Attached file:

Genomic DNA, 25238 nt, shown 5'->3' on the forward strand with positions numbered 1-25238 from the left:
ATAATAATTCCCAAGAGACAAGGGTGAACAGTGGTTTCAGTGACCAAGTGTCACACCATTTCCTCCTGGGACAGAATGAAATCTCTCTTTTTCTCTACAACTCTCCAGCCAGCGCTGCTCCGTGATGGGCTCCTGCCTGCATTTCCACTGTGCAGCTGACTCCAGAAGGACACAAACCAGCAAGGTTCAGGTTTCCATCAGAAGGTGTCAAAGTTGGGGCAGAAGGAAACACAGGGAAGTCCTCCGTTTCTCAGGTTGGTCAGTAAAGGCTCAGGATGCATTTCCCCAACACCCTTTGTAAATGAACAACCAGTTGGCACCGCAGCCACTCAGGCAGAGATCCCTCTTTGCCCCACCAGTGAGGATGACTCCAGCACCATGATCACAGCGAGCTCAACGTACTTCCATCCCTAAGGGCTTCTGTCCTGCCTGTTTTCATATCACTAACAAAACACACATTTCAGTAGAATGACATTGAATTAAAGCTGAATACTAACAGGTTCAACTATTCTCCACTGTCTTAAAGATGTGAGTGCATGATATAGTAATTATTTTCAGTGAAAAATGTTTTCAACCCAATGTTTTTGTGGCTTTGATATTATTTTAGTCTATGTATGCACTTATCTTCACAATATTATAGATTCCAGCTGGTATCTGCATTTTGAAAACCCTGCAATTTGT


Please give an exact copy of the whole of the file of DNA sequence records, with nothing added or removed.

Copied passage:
Genomic DNA, 25238 nt, shown 5'->3' on the forward strand with positions numbered 1-25238 from the left:
ATAATAATTCCCAAGAGACAAGGGTGAACAGTGGTTTCAGTGACCAAGTGTCACACCATTTCCTCCTGGGACAGAATGAAATCTCTCTTTTTCTCTACAACTCTCCAGCCAGCGCTGCTCCGTGATGGGCTCCTGCCTGCATTTCCACTGTGCAGCTGACTCCAGAAGGACACAAACCAGCAAGGTTCAGGTTTCCATCAGAAGGTGTCAAAGTTGGGGCAGAAGGAAACACAGGGAAGTCCTCCGTTTCTCAGGTTGGTCAGTAAAGGCTCAGGATGCATTTCCCCAACACCCTTTGTAAATGAACAACCAGTTGGCACCGCAGCCACTCAGGCAGAGATCCCTCTTTGCCCCACCAGTGAGGATGACTCCAGCACCATGATCACAGCGAGCTCAACGTACTTCCATCCCTAAGGGCTTCTGTCCTGCCTGTTTTCATATCACTAACAAAACACACATTTCAGTAGAATGACATTGAATTAAAGCTGAATACTAACAGGTTCAACTATTCTCCACTGTCTTAAAGATGTGAGTGCATGATATAGTAATTATTTTCAGTGAAAAATGTTTTCAACCCAATGTTTTTGTGGCTTTGATATTATTTTAGTCTATGTATGCACTTATCTTCACAATATTATAGATTCCAGCTGGTATCTGCATTTTGAAAACCCTGCAATTTGT